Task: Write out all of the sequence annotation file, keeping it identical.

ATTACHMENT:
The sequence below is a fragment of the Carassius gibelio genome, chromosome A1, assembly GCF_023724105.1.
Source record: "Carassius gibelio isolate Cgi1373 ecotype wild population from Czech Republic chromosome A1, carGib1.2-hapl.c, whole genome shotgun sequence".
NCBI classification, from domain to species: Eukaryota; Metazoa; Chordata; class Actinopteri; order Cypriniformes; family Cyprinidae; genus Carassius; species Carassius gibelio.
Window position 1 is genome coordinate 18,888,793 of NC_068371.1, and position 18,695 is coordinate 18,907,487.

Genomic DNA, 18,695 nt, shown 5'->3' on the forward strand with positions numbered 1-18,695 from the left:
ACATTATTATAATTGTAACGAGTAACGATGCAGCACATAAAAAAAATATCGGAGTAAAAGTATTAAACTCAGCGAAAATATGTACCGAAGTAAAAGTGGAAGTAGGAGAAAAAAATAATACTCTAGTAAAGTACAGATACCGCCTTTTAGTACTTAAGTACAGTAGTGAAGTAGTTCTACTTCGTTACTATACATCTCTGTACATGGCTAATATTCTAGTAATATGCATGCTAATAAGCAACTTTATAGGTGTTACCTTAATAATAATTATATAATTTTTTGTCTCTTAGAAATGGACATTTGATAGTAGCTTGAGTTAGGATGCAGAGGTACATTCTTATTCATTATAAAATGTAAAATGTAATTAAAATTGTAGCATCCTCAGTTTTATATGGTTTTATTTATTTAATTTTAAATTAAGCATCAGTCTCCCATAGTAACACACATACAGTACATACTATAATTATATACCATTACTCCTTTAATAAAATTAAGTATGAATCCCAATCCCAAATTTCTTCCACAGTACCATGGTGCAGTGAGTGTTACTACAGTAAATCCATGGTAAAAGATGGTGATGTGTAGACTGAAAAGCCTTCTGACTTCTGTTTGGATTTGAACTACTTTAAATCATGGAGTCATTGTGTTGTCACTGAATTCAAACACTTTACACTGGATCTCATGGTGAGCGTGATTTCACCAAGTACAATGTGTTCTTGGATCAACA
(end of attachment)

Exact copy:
The sequence below is a fragment of the Carassius gibelio genome, chromosome A1, assembly GCF_023724105.1.
Source record: "Carassius gibelio isolate Cgi1373 ecotype wild population from Czech Republic chromosome A1, carGib1.2-hapl.c, whole genome shotgun sequence".
NCBI classification, from domain to species: Eukaryota; Metazoa; Chordata; class Actinopteri; order Cypriniformes; family Cyprinidae; genus Carassius; species Carassius gibelio.
Window position 1 is genome coordinate 18,888,793 of NC_068371.1, and position 18,695 is coordinate 18,907,487.

Genomic DNA, 18,695 nt, shown 5'->3' on the forward strand with positions numbered 1-18,695 from the left:
ACATTATTATAATTGTAACGAGTAACGATGCAGCACATAAAAAAAATATCGGAGTAAAAGTATTAAACTCAGCGAAAATATGTACCGAAGTAAAAGTGGAAGTAGGAGAAAAAAATAATACTCTAGTAAAGTACAGATACCGCCTTTTAGTACTTAAGTACAGTAGTGAAGTAGTTCTACTTCGTTACTATACATCTCTGTACATGGCTAATATTCTAGTAATATGCATGCTAATAAGCAACTTTATAGGTGTTACCTTAATAATAATTATATAATTTTTTGTCTCTTAGAAATGGACATTTGATAGTAGCTTGAGTTAGGATGCAGAGGTACATTCTTATTCATTATAAAATGTAAAATGTAATTAAAATTGTAGCATCCTCAGTTTTATATGGTTTTATTTATTTAATTTTAAATTAAGCATCAGTCTCCCATAGTAACACACATACAGTACATACTATAATTATATACCATTACTCCTTTAATAAAATTAAGTATGAATCCCAATCCCAAATTTCTTCCACAGTACCATGGTGCAGTGAGTGTTACTACAGTAAATCCATGGTAAAAGATGGTGATGTGTAGACTGAAAAGCCTTCTGACTTCTGTTTGGATTTGAACTACTTTAAATCATGGAGTCATTGTGTTGTCACTGAATTCAAACACTTTACACTGGATCTCATGGTGAGCGTGATTTCACCAAGTACAATGTGTTCTTGGATCAACA